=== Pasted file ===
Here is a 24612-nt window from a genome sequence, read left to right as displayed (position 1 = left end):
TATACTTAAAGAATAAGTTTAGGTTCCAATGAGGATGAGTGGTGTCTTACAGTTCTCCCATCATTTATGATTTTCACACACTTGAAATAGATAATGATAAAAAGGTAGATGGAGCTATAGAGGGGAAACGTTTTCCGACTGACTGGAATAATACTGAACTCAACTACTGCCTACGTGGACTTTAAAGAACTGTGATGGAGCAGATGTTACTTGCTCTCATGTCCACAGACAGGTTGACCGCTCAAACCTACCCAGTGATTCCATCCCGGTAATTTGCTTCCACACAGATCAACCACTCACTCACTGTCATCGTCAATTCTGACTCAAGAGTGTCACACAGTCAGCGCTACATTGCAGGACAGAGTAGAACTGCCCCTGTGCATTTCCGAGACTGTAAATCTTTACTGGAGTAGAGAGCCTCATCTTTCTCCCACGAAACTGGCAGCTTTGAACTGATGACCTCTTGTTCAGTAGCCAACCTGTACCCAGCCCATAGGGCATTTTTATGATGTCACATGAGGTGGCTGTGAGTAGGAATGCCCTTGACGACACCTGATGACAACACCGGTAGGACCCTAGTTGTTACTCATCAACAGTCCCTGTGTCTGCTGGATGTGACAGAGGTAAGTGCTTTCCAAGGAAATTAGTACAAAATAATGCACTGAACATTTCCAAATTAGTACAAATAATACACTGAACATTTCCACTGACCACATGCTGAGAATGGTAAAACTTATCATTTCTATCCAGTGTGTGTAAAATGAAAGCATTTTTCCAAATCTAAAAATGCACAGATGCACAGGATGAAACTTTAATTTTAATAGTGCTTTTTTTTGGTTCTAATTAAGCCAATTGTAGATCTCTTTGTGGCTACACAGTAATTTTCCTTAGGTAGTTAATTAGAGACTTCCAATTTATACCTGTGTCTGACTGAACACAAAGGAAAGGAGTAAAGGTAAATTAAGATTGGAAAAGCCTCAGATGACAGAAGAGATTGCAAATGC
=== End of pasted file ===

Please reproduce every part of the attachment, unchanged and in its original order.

Here is a 24612-nt window from a genome sequence, read left to right as displayed (position 1 = left end):
TATACTTAAAGAATAAGTTTAGGTTCCAATGAGGATGAGTGGTGTCTTACAGTTCTCCCATCATTTATGATTTTCACACACTTGAAATAGATAATGATAAAAAGGTAGATGGAGCTATAGAGGGGAAACGTTTTCCGACTGACTGGAATAATACTGAACTCAACTACTGCCTACGTGGACTTTAAAGAACTGTGATGGAGCAGATGTTACTTGCTCTCATGTCCACAGACAGGTTGACCGCTCAAACCTACCCAGTGATTCCATCCCGGTAATTTGCTTCCACACAGATCAACCACTCACTCACTGTCATCGTCAATTCTGACTCAAGAGTGTCACACAGTCAGCGCTACATTGCAGGACAGAGTAGAACTGCCCCTGTGCATTTCCGAGACTGTAAATCTTTACTGGAGTAGAGAGCCTCATCTTTCTCCCACGAAACTGGCAGCTTTGAACTGATGACCTCTTGTTCAGTAGCCAACCTGTACCCAGCCCATAGGGCATTTTTATGATGTCACATGAGGTGGCTGTGAGTAGGAATGCCCTTGACGACACCTGATGACAACACCGGTAGGACCCTAGTTGTTACTCATCAACAGTCCCTGTGTCTGCTGGATGTGACAGAGGTAAGTGCTTTCCAAGGAAATTAGTACAAAATAATGCACTGAACATTTCCAAATTAGTACAAATAATACACTGAACATTTCCACTGACCACATGCTGAGAATGGTAAAACTTATCATTTCTATCCAGTGTGTGTAAAATGAAAGCATTTTTCCAAATCTAAAAATGCACAGATGCACAGGATGAAACTTTAATTTTAATAGTGCTTTTTTTTGGTTCTAATTAAGCCAATTGTAGATCTCTTTGTGGCTACACAGTAATTTTCCTTAGGTAGTTAATTAGAGACTTCCAATTTATACCTGTGTCTGACTGAACACAAAGGAAAGGAGTAAAGGTAAATTAAGATTGGAAAAGCCTCAGATGACAGAAGAGATTGCAAATGC